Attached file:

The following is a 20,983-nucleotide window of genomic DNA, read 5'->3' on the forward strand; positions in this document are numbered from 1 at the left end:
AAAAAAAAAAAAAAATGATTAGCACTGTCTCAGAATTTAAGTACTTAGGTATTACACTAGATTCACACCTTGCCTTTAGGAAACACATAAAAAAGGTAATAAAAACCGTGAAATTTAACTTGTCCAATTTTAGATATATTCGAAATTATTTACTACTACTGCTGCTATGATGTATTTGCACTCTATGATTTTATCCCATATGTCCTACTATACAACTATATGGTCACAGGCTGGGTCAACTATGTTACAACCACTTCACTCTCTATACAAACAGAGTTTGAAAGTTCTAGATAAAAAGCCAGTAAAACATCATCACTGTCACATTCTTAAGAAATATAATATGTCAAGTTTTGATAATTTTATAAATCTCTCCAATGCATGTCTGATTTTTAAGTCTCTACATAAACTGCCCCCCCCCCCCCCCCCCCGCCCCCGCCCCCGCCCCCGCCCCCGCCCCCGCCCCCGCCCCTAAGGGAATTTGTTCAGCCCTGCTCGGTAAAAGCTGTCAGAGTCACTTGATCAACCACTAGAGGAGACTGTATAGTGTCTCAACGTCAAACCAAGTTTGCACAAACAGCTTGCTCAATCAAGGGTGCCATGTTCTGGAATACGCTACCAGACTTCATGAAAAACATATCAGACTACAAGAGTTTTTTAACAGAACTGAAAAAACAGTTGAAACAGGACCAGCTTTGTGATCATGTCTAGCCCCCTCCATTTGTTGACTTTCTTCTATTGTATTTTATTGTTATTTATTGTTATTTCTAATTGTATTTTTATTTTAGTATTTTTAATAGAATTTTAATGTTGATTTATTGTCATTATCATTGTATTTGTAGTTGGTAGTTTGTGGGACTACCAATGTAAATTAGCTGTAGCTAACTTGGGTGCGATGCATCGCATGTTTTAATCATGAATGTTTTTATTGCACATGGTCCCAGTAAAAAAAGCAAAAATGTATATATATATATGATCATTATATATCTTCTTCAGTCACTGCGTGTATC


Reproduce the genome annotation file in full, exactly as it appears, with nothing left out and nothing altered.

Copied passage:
The following is a 20,983-nucleotide window of genomic DNA, read 5'->3' on the forward strand; positions in this document are numbered from 1 at the left end:
AAAAAAAAAAAAAAATGATTAGCACTGTCTCAGAATTTAAGTACTTAGGTATTACACTAGATTCACACCTTGCCTTTAGGAAACACATAAAAAAGGTAATAAAAACCGTGAAATTTAACTTGTCCAATTTTAGATATATTCGAAATTATTTACTACTACTGCTGCTATGATGTATTTGCACTCTATGATTTTATCCCATATGTCCTACTATACAACTATATGGTCACAGGCTGGGTCAACTATGTTACAACCACTTCACTCTCTATACAAACAGAGTTTGAAAGTTCTAGATAAAAAGCCAGTAAAACATCATCACTGTCACATTCTTAAGAAATATAATATGTCAAGTTTTGATAATTTTATAAATCTCTCCAATGCATGTCTGATTTTTAAGTCTCTACATAAACTGCCCCCCCCCCCCCCCCCCCGCCCCCGCCCCCGCCCCCGCCCCCGCCCCCGCCCCCGCCCCTAAGGGAATTTGTTCAGCCCTGCTCGGTAAAAGCTGTCAGAGTCACTTGATCAACCACTAGAGGAGACTGTATAGTGTCTCAACGTCAAACCAAGTTTGCACAAACAGCTTGCTCAATCAAGGGTGCCATGTTCTGGAATACGCTACCAGACTTCATGAAAAACATATCAGACTACAAGAGTTTTTTAACAGAACTGAAAAAACAGTTGAAACAGGACCAGCTTTGTGATCATGTCTAGCCCCCTCCATTTGTTGACTTTCTTCTATTGTATTTTATTGTTATTTATTGTTATTTCTAATTGTATTTTTATTTTAGTATTTTTAATAGAATTTTAATGTTGATTTATTGTCATTATCATTGTATTTGTAGTTGGTAGTTTGTGGGACTACCAATGTAAATTAGCTGTAGCTAACTTGGGTGCGATGCATCGCATGTTTTAATCATGAATGTTTTTATTGCACATGGTCCCAGTAAAAAAAGCAAAAATGTATATATATATATGATCATTATATATCTTCTTCAGTCACTGCGTGTATC